California and Nevada agreed Thursday to jointly mount a counterattack against invasive species that pose an increasing threat to Lake Tahoe's azure waters.
California Secretary of Natural Resources Mike Chrisman and Nevada Gov. Jim Gibbons signed the agreement during an environmental summit that annually brings together scientists, politicians, federal land managers and conservationists to get updates on the condition of the lake and new potential sources of harm to its famed clarity.
"Those of us in the political arena come from many different political points of view, but we come together when we talk about Lake Tahoe," said Sen. Dianne Feinstein (D-Calif.).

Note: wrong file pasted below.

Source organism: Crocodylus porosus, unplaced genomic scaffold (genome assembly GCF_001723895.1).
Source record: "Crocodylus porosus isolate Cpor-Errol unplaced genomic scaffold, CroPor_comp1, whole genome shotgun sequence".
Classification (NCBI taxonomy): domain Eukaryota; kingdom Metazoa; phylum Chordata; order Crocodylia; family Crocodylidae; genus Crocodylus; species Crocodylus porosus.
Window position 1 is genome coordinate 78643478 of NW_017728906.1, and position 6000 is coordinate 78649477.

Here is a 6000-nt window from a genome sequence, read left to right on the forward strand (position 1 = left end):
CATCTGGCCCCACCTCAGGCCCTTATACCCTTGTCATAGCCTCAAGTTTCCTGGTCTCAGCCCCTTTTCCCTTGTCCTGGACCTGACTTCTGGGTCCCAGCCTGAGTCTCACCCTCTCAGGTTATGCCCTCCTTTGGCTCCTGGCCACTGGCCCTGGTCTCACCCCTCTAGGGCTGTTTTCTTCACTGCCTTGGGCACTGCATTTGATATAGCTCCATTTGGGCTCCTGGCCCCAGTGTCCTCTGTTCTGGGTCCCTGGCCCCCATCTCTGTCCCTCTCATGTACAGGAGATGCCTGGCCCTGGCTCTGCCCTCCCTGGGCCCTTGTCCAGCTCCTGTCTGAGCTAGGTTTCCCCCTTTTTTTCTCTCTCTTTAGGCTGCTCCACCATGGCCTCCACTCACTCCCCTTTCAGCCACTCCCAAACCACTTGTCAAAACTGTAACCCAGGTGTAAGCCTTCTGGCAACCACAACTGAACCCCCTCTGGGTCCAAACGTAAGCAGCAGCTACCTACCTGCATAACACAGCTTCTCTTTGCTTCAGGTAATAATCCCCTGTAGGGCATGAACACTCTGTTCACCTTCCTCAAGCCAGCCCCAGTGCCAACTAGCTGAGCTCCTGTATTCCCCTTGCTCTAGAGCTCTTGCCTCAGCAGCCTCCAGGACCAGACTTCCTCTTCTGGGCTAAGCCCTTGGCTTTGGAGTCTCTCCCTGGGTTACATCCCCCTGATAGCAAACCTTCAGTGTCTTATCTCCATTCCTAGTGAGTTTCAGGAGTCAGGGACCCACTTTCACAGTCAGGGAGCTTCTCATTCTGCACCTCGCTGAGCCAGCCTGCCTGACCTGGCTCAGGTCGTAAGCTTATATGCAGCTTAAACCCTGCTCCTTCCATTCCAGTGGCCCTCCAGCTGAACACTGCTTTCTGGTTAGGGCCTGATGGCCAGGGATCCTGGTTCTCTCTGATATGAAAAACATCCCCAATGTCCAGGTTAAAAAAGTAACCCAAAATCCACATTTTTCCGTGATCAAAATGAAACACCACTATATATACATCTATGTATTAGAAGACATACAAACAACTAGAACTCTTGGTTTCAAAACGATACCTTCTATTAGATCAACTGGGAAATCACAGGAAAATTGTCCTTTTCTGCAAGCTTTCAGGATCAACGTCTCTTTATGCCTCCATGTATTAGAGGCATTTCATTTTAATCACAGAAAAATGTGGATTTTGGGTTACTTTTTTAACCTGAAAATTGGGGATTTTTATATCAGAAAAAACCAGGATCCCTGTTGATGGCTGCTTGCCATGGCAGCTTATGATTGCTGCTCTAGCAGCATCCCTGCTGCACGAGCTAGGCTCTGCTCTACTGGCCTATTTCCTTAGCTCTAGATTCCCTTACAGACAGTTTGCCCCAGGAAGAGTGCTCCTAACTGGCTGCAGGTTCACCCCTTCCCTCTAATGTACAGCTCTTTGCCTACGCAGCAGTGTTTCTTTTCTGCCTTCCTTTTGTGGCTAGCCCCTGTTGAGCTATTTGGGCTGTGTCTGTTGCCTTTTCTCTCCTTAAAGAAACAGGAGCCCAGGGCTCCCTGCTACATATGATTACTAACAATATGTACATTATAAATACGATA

"That little line that goes down the middle of the lake between our two states is not a line that divides us. It is a line that joins us," said Gibbons, a Republican.
Although catastrophic wildfires, air pollution and erosion continue to pose threats to the lake, new research shows a major infestation of nonnative Asian clams could cause even more trouble.
The dime-sized clams are believed to be linked to a major algae bloom last summer, and experts said they could help other invaders, quagga and zebra mussels, successfully establish themselves at the lake.
Densities of clam beds have increased dramatically since their discovery in 2002.